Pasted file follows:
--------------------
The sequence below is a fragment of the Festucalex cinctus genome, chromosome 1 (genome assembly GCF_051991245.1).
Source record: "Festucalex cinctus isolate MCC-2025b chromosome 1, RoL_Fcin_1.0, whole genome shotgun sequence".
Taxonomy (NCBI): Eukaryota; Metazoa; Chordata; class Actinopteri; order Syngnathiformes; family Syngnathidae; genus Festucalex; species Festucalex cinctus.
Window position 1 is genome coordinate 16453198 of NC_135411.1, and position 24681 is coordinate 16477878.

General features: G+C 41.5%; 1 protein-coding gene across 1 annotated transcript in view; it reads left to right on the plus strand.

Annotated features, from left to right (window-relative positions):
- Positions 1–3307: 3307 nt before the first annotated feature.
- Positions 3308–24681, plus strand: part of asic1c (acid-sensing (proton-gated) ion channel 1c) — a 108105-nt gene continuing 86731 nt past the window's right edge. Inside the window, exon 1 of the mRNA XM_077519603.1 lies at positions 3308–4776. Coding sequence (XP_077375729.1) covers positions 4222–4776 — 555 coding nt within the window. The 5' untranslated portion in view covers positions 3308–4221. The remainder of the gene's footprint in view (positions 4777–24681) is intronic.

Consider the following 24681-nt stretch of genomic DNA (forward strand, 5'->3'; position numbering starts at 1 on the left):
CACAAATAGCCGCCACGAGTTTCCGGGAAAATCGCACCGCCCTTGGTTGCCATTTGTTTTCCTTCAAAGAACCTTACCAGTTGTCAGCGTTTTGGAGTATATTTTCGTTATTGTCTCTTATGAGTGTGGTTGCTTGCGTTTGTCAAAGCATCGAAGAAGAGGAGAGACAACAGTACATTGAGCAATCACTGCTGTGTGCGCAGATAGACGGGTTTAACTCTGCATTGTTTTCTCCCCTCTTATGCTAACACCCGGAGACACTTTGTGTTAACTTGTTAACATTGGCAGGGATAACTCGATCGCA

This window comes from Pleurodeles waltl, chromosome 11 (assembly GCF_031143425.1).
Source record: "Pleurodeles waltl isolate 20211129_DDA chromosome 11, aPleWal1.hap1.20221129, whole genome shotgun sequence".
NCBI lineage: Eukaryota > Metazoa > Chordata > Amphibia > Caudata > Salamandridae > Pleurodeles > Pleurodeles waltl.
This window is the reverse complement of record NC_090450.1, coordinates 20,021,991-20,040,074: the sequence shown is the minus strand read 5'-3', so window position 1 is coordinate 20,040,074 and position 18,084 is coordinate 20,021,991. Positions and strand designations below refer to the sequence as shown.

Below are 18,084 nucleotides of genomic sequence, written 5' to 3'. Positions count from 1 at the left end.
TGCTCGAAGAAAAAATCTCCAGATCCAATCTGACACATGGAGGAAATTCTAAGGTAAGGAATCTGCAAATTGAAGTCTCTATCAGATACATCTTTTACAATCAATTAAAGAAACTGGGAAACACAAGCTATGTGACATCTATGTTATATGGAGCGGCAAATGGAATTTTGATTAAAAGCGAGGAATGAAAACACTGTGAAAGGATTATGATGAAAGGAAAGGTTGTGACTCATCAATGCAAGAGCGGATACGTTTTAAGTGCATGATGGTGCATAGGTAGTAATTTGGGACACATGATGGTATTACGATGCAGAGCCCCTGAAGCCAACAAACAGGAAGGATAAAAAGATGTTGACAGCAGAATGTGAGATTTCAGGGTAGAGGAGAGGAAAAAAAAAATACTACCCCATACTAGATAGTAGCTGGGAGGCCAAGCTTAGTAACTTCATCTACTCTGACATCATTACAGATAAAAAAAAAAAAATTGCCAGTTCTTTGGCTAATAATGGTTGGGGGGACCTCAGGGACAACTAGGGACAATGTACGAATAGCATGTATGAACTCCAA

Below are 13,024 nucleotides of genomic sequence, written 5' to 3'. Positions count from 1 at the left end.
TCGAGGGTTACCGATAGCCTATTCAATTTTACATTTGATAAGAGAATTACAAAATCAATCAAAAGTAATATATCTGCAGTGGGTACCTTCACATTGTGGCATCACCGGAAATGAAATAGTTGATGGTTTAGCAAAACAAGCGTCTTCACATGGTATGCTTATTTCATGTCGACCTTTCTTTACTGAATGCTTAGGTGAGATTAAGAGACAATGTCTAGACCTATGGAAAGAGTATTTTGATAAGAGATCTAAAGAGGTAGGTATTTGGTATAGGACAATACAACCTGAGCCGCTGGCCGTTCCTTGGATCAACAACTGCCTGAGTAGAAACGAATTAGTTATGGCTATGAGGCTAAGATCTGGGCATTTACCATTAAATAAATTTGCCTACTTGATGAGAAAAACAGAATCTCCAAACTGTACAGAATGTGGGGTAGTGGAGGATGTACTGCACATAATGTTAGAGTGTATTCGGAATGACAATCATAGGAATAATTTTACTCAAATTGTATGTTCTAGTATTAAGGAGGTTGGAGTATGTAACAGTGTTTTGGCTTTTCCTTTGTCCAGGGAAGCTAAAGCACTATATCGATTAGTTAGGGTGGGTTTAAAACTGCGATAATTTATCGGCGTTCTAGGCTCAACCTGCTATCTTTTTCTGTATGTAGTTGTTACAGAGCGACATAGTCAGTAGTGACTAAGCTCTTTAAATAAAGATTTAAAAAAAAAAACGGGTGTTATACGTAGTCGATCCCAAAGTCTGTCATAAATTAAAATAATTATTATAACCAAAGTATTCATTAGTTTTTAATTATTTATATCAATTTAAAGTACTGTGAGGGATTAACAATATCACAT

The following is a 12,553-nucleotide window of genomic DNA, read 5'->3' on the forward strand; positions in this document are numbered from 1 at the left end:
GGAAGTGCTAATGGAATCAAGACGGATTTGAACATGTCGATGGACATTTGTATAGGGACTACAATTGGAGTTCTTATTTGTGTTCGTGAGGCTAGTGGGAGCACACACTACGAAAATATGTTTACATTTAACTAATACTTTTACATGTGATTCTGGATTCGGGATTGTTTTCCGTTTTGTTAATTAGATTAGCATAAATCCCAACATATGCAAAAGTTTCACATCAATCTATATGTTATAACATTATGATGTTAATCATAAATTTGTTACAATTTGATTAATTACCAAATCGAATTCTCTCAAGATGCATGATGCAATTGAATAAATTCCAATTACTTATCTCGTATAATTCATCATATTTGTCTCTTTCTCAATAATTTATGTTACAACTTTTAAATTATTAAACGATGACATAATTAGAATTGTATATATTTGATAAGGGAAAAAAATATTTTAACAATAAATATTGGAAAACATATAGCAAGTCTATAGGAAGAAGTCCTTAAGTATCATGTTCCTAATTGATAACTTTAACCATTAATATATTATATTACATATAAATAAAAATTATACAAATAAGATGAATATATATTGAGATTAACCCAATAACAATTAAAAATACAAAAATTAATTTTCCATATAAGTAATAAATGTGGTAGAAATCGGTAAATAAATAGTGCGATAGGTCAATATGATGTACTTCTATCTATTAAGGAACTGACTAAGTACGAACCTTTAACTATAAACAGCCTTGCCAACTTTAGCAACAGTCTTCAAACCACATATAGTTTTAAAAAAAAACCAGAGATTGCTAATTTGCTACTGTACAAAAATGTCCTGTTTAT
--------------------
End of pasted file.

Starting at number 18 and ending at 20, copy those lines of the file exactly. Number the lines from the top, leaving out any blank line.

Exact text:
TCGAGGGTTACCGATAGCCTATTCAATTTTACATTTGATAAGAGAATTACAAAATCAATCAAAAGTAATATATCTGCAGTGGGTACCTTCACATTGTGGCATCACCGGAAATGAAATAGTTGATGGTTTAGCAAAACAAGCGTCTTCACATGGTATGCTTATTTCATGTCGACCTTTCTTTACTGAATGCTTAGGTGAGATTAAGAGACAATGTCTAGACCTATGGAAAGAGTATTTTGATAAGAGATCTAAAGAGGTAGGTATTTGGTATAGGACAATACAACCTGAGCCGCTGGCCGTTCCTTGGATCAACAACTGCCTGAGTAGAAACGAATTAGTTATGGCTATGAGGCTAAGATCTGGGCATTTACCATTAAATAAATTTGCCTACTTGATGAGAAAAACAGAATCTCCAAACTGTACAGAATGTGGGGTAGTGGAGGATGTACTGCACATAATGTTAGAGTGTATTCGGAATGACAATCATAGGAATAATTTTACTCAAATTGTATGTTCTAGTATTAAGGAGGTTGGAGTATGTAACAGTGTTTTGGCTTTTCCTTTGTCCAGGGAAGCTAAAGCACTATATCGATTAGTTAGGGTGGGTTTAAAACTGCGATAATTTATCGGCGTTCTAGGCTCAACCTGCTATCTTTTTCTGTATGTAGTTGTTACAGAGCGACATAGTCAGTAGTGACTAAGCTCTTTAAATAAAGATTTAAAAAAAAAAACGGGTGTTATACGTAGTCGATCCCAAAGTCTGTCATAAATTAAAATAATTATTATAACCAAAGTATTCATTAGTTTTTAATTATTTATATCAATTTAAAGTACTGTGAGGGATTAACAATATCACAT

The following is a 12,553-nucleotide window of genomic DNA, read 5'->3' on the forward strand; positions in this document are numbered from 1 at the left end:
GGAAGTGCTAATGGAATCAAGACGGATTTGAACATGTCGATGGACATTTGTATAGGGACTACAATTGGAGTTCTTATTTGTGTTCGTGAGGCTAGTGGGAGCACACACTACGAAAATATGTTTACATTTAACTAATACTTTTACATGTGATTCTGGATTCGGGATTGTTTTCCGTTTTGTTAATTAGATTAGCATAAATCCCAACATATGCAAAAGTTTCACATCAATCTATATGTTATAACATTATGATGTTAATCATAAATTTGTTACAATTTGATTAATTACCAAATCGAATTCTCTCAAGATGCATGATGCAATTGAATAAATTCCAATTACTTATCTCGTATAATTCATCATATTTGTCTCTTTCTCAATAATTTATGTTACAACTTTTAAATTATTAAACGATGACATAATTAGAATTGTATATATTTGATAAGGGAAAAAAATATTTTAACAATAAATATTGGAAAACATATAGCAAGTCTATAGGAAGAAGTCCTTAAGTATCATGTTCCTAATTGATAACTTTAACCATTAATATATTATATTACATATAAATAAAAATTATACAAATAAGATGAATATATATTGAGATTAACCCAATAACAATTAAAAATACAAAAATTAATTTTCCATATAAGTAATAAATGTGGTAGAAATCGGTAAATAAATAGTGCGATAGGTCAATATGATGTACTTCTATCTATTAAGGAACTGACTAAGTACGAACCTTTAACTATAAACAGCCTTGCCAACTTTAGCAACAGTCTTCAAACCACATATAGTTTTAAAAAAAAACCAGAGATTGCTAATTTGCTACTGTACAAAAATGTCCTGTTTAT